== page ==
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Dialectic
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Dialectic

  
Broadly speaking, a dialectic is an exchange of propositions (theses) and counter-propositions (antitheses) resulting in a synthesis of the opposing assertions, or at least a qualitative transformation in the direction of the dialogue.

"Dialectics" can also refer to an understanding of how we can or should perceive the world (epistemology), an assertion of the interconnected, contradictory, and dynamic nature of the world (ontology), or a method of presentation of ideas or conclusions.

Table of contents
1 In Philosophy
2 Marxist Dialectic
3 Dialectical Biology

In Philosophy

When using the word "dialectic" philosophers usually refer to either the Socratic dialectical method of cross-examination, or to Hegel's dialectical model of history.

Socratic Dialectic

In Plato's dialogues, Socrates typically "argues" by means of cross-examining someone else's assertions in order to draw out the inherent contradictions within the other's position. For example, in the Euthyphro, Socrates asks Euthyphro to provide a definition of piety. Euthyphro replies that the pious is that which is loved by the gods. But, Socrates points out, the gods are quarrelsome and their quarrels, like human quarrels, concern objects of love or hatred. Euthyphro consents that this is the case. Therefore, Socrates reasons, at least one thing exists which certain gods love but other gods hate. Again, Euthyphro consents. Socrates concludes that if Euthyphro's definition of piety is true, then there must exist at least one thing which is both pious and impious (as it is both loved and hated by the gods) -- which, Euthyphro admits, is absurd.

Hegelian Dialectic

Although Hegel never used such a classification himself, Hegel's dialectic is often described as consisting of three stages: a thesis, an antithesis which contradicts or negates the thesis, and a synthesis embodying what is essential to each.

In the Logic, for instance, Hegel describes a dialectic of existence: first, existence must be posited as pure Being (thesis); but pure Being, upon examination, is found to be indistinguishable from Nothing (antithesis); yet both Being and Nothing are united as Becoming (synthesis), when it is realized that what is coming into being is, at the same time, also returning to nothing (consider life: old organisms die as new organisms are created or born).

Like Socratic dialectic, Hegel's dialectic proceeds by making implicit contradictions explicit: each stage of the process is the product of contradictions inherent or implicit in the preceding stage. For Hegel, the whole of western history is one tremendous dialectic, the largest moments of which chart a progression from self-alienation as slavery to self-unification and realization as the rational, constitutional state of free and equal citizens.

Marxist Dialectic

Karl Marx and Friedrich Engels believed Hegel was "standing on his head", and claimed to put him back on his feet, ridding Hegel's logic of its idealist orientation, and conceiving what is now known as materialist or Marxist dialectics. The dialectical approach to the study of history then gave rise to historical materialism, the school of thought exemplified by the works of Marx, Engels, Lenin, and Trotsky. (Marx himself never referred to "historical materialism.") Dialectical method came to be seen as the vital foundation for any Marxist politics, through the work of Karl Korsch, Georg Lukács and certain members of the Frankfurt School.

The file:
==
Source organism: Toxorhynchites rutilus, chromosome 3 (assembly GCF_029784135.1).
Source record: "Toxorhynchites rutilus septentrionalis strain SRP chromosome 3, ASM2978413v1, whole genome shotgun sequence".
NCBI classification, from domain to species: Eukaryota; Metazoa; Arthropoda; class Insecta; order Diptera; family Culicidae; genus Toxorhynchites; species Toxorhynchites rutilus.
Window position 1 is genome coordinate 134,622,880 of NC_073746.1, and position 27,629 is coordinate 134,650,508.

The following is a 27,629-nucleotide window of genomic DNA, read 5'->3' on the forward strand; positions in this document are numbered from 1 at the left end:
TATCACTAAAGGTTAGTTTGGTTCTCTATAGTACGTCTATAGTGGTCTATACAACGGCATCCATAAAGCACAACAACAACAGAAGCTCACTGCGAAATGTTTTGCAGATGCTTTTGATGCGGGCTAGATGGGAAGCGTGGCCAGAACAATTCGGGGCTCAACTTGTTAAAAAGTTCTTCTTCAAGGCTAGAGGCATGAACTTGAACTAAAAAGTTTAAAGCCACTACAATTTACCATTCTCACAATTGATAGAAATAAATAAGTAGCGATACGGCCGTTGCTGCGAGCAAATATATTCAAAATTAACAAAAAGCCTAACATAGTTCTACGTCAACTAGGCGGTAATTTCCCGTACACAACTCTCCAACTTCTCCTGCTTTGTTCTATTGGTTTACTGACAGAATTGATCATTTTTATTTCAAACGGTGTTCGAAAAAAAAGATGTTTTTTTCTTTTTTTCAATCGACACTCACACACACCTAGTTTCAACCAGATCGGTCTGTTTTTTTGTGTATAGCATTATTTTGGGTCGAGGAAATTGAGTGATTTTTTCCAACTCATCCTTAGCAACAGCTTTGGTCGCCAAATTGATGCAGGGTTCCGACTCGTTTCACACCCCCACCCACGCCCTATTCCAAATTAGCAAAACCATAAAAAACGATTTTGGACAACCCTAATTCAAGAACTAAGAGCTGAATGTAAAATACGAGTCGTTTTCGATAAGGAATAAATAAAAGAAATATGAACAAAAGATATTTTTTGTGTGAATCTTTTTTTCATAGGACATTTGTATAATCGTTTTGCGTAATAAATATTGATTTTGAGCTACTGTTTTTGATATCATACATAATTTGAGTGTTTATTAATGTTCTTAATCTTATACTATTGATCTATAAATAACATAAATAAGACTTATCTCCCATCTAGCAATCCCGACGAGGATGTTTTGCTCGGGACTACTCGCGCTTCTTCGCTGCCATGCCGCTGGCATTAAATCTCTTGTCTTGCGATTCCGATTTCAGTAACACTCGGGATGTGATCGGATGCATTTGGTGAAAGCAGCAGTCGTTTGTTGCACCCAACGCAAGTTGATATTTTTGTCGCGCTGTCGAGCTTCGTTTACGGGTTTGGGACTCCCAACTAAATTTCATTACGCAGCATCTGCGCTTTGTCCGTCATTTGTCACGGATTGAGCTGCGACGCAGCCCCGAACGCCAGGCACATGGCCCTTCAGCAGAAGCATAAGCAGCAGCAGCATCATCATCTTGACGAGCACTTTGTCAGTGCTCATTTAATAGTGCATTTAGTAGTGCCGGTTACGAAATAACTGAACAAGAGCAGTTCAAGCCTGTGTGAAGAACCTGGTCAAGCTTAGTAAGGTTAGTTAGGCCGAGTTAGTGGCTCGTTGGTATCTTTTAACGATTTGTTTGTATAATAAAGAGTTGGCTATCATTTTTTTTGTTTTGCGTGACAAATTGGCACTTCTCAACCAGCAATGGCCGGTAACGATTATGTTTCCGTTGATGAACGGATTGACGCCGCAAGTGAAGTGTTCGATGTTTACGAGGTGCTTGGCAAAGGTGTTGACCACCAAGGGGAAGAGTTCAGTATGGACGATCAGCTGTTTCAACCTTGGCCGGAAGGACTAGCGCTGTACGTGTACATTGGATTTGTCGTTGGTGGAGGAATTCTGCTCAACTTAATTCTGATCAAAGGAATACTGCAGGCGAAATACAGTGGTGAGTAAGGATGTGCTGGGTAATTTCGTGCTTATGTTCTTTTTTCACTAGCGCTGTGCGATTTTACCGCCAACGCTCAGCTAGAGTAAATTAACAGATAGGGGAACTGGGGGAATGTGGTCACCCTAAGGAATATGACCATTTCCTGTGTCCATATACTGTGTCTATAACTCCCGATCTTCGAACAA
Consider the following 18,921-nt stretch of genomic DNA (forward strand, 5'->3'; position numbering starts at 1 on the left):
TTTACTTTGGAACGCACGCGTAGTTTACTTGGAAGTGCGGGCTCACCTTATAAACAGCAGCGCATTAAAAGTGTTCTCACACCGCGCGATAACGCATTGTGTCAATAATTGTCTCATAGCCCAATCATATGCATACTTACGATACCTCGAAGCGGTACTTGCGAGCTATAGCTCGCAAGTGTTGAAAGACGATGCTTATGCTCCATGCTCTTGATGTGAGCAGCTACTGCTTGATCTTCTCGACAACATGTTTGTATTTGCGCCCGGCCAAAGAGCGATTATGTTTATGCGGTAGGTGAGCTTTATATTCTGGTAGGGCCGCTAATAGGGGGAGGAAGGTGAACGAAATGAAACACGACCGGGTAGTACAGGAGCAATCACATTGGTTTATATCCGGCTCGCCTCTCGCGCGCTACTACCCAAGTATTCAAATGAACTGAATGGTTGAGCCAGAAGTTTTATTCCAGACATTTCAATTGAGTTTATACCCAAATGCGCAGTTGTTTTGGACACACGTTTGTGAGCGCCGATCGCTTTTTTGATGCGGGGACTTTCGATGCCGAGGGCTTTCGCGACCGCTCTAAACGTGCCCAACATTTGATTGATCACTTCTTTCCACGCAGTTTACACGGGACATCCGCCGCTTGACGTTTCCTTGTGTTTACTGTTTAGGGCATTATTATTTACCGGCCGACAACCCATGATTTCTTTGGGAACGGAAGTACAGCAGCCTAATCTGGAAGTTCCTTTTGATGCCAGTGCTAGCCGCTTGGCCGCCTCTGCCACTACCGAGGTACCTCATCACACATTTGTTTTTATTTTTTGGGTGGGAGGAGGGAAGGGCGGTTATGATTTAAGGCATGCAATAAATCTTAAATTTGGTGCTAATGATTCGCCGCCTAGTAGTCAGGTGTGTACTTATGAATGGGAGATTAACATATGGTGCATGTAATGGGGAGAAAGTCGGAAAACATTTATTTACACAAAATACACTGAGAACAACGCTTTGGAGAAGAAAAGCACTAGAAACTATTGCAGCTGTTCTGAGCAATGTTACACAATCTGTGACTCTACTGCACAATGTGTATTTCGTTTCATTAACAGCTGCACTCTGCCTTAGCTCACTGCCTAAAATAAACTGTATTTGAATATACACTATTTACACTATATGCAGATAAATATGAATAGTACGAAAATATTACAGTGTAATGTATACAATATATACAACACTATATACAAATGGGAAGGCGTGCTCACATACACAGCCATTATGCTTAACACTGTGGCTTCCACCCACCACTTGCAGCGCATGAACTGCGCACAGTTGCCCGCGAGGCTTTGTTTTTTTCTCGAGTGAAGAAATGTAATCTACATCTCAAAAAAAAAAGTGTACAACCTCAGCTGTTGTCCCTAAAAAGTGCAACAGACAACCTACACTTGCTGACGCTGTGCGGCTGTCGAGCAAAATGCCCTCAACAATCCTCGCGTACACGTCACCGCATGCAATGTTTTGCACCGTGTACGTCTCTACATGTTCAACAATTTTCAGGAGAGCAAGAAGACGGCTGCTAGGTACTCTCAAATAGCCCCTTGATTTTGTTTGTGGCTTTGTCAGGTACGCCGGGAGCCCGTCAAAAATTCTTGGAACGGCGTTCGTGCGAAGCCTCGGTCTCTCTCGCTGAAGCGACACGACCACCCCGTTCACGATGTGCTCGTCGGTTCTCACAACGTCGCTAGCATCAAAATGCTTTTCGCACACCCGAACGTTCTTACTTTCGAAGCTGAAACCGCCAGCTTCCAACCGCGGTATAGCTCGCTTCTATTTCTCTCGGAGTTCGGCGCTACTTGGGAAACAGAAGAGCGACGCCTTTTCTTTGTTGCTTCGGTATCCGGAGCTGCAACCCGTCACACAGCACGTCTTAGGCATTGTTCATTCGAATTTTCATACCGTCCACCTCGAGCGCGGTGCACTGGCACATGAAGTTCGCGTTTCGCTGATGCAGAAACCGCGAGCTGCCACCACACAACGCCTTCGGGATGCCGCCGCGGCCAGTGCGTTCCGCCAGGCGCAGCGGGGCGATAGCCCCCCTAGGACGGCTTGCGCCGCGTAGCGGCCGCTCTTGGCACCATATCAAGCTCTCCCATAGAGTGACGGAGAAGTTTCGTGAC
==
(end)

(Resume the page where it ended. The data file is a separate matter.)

Under Stalinism, Marxist dialectics developed into what was called "diamat" (short for dialectical materialism), a system of thought which became increasingly dogmatic and thus intellectually bankrupt due to the overpowering influence of its attendant political ideology. Some Soviet academics, most notably Evald Ilyenkov, did continue with philosophical studies of the marxist dialectic free from ideological bias, as did a number of thinkers in the West.

Dialectical Biology

In their book, The Dialectical Biologist (Harvard U.P. 1985 ISBN 0-674-20281-3), Richard Levins and Richard Lewontin sketch a dialectical approach to biology. They see "dialectics" more as a set of questions to ask about biological research, a weapon against dogmatism, than as a set of pre-determined answers. They focus on the (dialectical) relationship between the "whole" (or totality) and the "parts." "Part makes whole, and whole makes part" (p. 272). That is, a biological system of some kind consists of a collection of heterogeneous parts. All of these contribute to the character of the whole, as in reductionist thinking. On the other hand, the whole has an existence independent of the parts and feeds back to affect and determine the nature of the parts. This back-and-forth (dialectic) of causation implies a dynamic process.

For example, Darwinian evolution points to the competition of a variety of species, each with heterogeneous members, within a given environment. This leads to changing species and even to new species arising. A dialectical biologist would not reject this picture as much as look for ways in which the competing creatures lead to changes in the environment, as when the action of microbes encourages the erosion of rocks. Further, each species is part of the "environment" of all of the others.

See also: Dialectician, Universal Dialectic